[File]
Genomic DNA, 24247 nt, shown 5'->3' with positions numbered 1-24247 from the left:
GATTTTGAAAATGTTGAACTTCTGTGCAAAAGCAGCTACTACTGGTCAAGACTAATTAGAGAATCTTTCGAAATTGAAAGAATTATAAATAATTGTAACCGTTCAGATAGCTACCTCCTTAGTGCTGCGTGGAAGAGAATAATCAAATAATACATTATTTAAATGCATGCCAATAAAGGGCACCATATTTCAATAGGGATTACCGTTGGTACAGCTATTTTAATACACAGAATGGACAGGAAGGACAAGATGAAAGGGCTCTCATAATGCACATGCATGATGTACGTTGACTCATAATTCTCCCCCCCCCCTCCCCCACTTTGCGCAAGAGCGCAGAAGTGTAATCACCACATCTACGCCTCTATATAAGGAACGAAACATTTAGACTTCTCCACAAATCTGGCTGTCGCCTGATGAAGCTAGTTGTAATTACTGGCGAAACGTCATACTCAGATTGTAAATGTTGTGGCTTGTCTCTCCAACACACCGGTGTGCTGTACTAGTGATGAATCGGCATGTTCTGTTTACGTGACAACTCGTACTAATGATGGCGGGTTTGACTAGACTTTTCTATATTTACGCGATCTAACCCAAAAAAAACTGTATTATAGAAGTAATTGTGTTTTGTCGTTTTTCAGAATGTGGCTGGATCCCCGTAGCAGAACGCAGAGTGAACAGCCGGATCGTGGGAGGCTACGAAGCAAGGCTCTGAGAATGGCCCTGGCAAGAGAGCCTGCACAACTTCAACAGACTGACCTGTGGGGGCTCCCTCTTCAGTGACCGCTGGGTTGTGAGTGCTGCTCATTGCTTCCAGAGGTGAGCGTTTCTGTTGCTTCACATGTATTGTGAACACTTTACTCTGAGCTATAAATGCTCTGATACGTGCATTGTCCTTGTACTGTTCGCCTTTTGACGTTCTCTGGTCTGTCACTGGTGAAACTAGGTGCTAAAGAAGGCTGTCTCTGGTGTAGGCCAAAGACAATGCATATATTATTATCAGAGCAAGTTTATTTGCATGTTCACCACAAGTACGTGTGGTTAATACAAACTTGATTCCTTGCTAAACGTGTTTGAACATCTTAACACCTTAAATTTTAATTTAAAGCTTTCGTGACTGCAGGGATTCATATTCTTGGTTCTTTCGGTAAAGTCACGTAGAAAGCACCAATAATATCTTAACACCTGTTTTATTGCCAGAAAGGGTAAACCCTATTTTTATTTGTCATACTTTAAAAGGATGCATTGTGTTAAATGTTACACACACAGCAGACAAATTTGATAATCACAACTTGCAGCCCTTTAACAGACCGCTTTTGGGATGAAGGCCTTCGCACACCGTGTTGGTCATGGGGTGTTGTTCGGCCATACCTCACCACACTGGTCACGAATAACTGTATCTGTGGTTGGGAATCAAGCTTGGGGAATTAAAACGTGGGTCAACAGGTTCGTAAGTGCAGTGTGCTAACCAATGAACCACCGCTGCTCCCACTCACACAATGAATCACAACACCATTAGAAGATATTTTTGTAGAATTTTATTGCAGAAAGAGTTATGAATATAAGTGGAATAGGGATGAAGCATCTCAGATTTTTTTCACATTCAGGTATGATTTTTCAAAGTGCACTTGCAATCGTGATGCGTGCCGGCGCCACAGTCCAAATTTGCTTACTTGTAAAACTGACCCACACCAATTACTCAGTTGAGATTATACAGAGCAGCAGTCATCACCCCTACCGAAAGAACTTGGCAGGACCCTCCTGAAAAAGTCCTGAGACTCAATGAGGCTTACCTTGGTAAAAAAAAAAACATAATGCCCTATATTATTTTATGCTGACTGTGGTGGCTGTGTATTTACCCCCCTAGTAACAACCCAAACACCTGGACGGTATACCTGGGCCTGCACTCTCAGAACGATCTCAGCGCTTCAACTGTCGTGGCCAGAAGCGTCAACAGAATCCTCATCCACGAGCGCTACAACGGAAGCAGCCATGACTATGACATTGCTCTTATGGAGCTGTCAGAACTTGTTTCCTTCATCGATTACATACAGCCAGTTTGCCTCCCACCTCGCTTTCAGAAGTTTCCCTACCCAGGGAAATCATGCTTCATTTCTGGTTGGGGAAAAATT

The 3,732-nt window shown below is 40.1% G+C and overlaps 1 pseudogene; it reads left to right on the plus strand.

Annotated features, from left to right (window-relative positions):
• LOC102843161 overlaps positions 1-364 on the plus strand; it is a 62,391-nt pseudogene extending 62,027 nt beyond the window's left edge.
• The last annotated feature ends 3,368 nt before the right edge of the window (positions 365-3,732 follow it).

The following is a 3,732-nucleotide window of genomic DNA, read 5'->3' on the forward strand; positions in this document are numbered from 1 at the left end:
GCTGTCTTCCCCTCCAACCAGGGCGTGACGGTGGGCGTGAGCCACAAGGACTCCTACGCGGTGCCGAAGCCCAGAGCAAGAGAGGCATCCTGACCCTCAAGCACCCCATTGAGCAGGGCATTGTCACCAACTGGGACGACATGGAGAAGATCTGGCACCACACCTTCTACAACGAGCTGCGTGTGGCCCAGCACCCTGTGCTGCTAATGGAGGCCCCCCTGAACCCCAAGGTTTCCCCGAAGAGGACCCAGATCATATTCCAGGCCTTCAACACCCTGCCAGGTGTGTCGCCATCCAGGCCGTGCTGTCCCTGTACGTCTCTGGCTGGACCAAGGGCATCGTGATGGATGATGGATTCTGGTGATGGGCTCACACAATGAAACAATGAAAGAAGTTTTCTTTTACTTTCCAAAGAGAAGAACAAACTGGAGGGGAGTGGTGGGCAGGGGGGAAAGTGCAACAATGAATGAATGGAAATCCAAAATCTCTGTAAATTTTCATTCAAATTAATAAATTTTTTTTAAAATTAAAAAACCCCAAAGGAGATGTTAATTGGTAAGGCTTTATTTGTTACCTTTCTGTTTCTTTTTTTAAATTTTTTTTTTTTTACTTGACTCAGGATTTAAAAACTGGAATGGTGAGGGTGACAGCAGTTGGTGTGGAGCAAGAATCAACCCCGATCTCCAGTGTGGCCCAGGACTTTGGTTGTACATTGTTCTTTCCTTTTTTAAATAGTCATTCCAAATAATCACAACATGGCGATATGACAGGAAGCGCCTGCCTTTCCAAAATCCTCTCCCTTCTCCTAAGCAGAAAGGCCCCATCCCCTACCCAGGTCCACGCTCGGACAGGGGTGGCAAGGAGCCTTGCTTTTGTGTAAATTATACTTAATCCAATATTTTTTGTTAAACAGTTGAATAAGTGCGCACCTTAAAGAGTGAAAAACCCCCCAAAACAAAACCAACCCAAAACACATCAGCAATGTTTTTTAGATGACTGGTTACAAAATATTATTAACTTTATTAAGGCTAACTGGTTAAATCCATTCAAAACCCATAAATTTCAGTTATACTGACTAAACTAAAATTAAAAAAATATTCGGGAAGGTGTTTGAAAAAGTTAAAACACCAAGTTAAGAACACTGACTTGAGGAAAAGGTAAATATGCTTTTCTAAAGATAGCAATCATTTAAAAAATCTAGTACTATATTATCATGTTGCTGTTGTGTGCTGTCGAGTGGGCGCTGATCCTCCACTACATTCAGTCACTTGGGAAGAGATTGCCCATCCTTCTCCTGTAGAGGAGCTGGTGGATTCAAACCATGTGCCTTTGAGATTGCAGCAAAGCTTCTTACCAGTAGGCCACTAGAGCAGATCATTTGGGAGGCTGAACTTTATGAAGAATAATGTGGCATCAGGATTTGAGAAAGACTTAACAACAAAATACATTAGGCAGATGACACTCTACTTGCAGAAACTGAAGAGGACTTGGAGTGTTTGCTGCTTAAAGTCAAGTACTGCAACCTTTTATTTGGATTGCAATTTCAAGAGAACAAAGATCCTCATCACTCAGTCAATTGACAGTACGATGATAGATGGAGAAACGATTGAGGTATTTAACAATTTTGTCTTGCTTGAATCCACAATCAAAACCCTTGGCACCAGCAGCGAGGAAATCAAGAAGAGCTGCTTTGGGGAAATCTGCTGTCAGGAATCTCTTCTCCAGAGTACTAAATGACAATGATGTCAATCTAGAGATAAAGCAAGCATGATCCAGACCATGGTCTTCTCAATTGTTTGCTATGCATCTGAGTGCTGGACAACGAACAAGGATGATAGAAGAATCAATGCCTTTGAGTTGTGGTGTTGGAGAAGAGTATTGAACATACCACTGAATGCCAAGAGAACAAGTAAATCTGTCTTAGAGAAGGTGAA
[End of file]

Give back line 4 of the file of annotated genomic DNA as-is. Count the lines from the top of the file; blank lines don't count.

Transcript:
Annotated features, from left to right (window-relative positions):